Yes, an internal combustion engine intended to run on gasoline can get by on some other fuels, but not very well. I was driving a Renault R-10 and ran out of gas, so I put in a gallon of Coleman camp stove fuel to get to the next filling station. When I got there the car wouldn't shut off and I had to put it in high gear and pop the clutch to kill the dieseling.
Many prewar tractors were made with two fuel tanks. The smaller tank held gasoline for starting and the larger was for running on cheaper kerosene after starting. You would switch back to the smaller tank before shutting off the engine so it would be ready for its next start. Using one of those tractors today, you would want gas in both tanks because kerosene is now colossally expensive.
Adding to what Jeff stated, and if memory is still in place, there were diesels up to the 1960's that could be started on gasoline and with a flip of a lever be switched to fuel oil (diesel). Many a construction sites would have equipment moved at night to be found elsewhere when the thieves would not know that the machine only had a two gallon tank of gasoline for starting only.
My first Model T was a true "barn find." It was a '25 touring. It had a second fuel tank, obviously homemade, under the back seat. The fuel line from that tank was wrapped 3 times around the snout of the exhaust manifold, and brazed to it wherever it touched. It then went to a 3-way valve, so you could switch from the front tank (gasoline) to the rear tank (pre-heated kerosene).
This was, I was told, a common war-time thing (WWII). Gasoline was rationed, but kerosene was not, and was readily available.
The car would be started on gasoline, and as soon as the kerosene in the line wrapped around the manifold got hot, the valve would be switched. I'm told it ran just fine on warmed-up kerosene. I never experienced that myself, as the kero tank and line was completely gummed up with varnish, and I couldn't clean it. So I took it off.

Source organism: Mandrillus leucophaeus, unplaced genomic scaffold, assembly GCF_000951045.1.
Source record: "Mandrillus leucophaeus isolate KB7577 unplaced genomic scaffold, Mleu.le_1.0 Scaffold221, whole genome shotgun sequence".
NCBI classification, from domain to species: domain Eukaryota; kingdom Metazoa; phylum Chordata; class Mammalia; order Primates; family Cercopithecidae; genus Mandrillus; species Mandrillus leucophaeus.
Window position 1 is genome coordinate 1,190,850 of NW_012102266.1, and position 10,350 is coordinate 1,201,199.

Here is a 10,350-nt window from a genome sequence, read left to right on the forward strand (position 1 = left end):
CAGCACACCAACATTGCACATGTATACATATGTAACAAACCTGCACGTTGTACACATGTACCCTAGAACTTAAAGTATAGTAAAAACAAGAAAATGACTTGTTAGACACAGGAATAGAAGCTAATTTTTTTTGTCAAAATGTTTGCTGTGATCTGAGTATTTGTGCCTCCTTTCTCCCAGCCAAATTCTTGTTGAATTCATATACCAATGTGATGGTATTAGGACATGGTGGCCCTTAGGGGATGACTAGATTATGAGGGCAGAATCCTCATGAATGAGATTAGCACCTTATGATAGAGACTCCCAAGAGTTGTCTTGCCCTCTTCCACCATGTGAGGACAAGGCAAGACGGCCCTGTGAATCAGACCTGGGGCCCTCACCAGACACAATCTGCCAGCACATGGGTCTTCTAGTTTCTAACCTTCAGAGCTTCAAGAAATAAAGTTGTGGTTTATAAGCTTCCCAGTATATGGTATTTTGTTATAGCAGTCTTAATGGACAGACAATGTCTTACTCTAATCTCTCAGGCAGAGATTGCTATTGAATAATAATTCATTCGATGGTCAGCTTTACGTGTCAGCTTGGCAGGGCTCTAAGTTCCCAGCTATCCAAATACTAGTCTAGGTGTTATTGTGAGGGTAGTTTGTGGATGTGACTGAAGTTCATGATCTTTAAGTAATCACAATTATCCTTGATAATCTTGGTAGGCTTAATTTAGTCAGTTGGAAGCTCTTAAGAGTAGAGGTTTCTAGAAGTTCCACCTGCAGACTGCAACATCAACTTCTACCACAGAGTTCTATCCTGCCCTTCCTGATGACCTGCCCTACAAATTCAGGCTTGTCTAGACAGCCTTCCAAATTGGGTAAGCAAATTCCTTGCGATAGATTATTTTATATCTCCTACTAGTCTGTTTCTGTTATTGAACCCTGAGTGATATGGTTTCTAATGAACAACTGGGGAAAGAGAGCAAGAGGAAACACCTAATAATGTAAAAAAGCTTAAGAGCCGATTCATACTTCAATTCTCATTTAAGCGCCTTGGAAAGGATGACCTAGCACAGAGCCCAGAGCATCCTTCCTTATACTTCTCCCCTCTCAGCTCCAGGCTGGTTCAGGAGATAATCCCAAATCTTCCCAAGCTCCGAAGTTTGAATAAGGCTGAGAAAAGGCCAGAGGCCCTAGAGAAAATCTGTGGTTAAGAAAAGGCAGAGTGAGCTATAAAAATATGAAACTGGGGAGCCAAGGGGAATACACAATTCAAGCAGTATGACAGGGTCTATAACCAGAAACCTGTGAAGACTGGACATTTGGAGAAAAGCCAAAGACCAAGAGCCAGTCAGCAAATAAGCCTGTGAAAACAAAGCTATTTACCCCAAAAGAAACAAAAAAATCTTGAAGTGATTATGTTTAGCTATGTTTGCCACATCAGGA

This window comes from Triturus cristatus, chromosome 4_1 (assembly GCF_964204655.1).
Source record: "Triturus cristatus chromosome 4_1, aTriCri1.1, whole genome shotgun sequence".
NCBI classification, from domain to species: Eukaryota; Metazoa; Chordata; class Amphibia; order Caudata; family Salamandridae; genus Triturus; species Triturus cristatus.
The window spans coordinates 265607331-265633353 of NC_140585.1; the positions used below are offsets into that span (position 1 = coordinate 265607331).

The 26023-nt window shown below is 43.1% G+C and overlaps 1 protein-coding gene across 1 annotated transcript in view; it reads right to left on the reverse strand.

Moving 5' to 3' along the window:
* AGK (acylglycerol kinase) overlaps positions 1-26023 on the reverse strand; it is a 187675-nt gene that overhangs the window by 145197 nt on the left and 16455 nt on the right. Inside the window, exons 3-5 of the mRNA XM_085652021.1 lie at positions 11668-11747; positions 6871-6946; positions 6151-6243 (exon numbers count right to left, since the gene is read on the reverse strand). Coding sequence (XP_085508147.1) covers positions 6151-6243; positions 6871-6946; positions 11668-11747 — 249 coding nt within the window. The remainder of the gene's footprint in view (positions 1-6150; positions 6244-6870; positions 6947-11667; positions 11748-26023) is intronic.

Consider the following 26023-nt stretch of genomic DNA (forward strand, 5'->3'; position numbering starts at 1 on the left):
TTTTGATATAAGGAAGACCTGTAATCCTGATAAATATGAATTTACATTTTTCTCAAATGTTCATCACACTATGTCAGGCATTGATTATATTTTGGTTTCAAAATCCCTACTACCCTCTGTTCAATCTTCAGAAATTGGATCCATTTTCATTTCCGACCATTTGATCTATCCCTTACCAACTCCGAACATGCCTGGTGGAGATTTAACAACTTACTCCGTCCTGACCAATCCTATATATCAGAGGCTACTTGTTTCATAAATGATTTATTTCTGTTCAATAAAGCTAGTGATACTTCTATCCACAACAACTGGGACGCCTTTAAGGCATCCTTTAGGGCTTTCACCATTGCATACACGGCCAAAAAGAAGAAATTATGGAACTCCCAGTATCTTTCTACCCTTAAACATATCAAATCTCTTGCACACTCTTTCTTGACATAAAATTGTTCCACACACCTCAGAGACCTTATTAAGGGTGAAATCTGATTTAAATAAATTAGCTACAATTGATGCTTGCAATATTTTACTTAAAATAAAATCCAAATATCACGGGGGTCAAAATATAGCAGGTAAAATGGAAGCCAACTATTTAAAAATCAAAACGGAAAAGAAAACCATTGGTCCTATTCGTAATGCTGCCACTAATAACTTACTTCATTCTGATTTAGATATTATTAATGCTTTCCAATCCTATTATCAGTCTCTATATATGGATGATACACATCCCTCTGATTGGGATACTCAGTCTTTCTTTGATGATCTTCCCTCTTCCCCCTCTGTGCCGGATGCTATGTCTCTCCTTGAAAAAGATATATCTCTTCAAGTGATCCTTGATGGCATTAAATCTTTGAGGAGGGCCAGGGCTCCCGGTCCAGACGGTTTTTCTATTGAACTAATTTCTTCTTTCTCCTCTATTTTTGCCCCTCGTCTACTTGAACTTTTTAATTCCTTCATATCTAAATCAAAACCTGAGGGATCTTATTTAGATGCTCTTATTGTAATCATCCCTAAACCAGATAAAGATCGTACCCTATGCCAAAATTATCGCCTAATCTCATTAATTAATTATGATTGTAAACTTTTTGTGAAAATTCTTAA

A couple of things to remember. One, this car had the mixture adjustment on the choke knob, so making fine adjustments while you drove was easier than reaching down under the dash.
Two, the gasoline in the Model T's day was not very far from kerosene. The difference, I was told by old-timers, was the "oiliness" of the kerosene. I guess the gasoline was slightly further refined. But, it was a far cry from the gasoline of today.
And, the kerosene of today is junk. It's almost a curiosity today, but was a popular commodity back then.
So, the difference between the two today, is the width of the Grand Canyon. That's not to say that a T wouldn't run on warmed kerosene, but given its scarcity and higher cost, why would you want to try?
We used to have an International TD 19, about the equivalent of a D-6 Cat that started on gas, then switched to diesel. I believe there was a compression release too, and when the switch was flipped to diesel the compression also increased to burn diesel (if memory serves).
Many automakers conducted studies between 1906-1909 to compare gasolene/gasoline, alcohol and benzol performance. One of the reasons for the "free alcohol act" and experimentation was the increasing cost of gas, along with concerns over dwindling supply and smell (pollution). One of the best results occurred when a small amount of acetylene was introduced with alcohol into the combustion chamber.
Or this could all be a lie, perpetrated by the that nasty oligopoly, the farming community, of which I am one....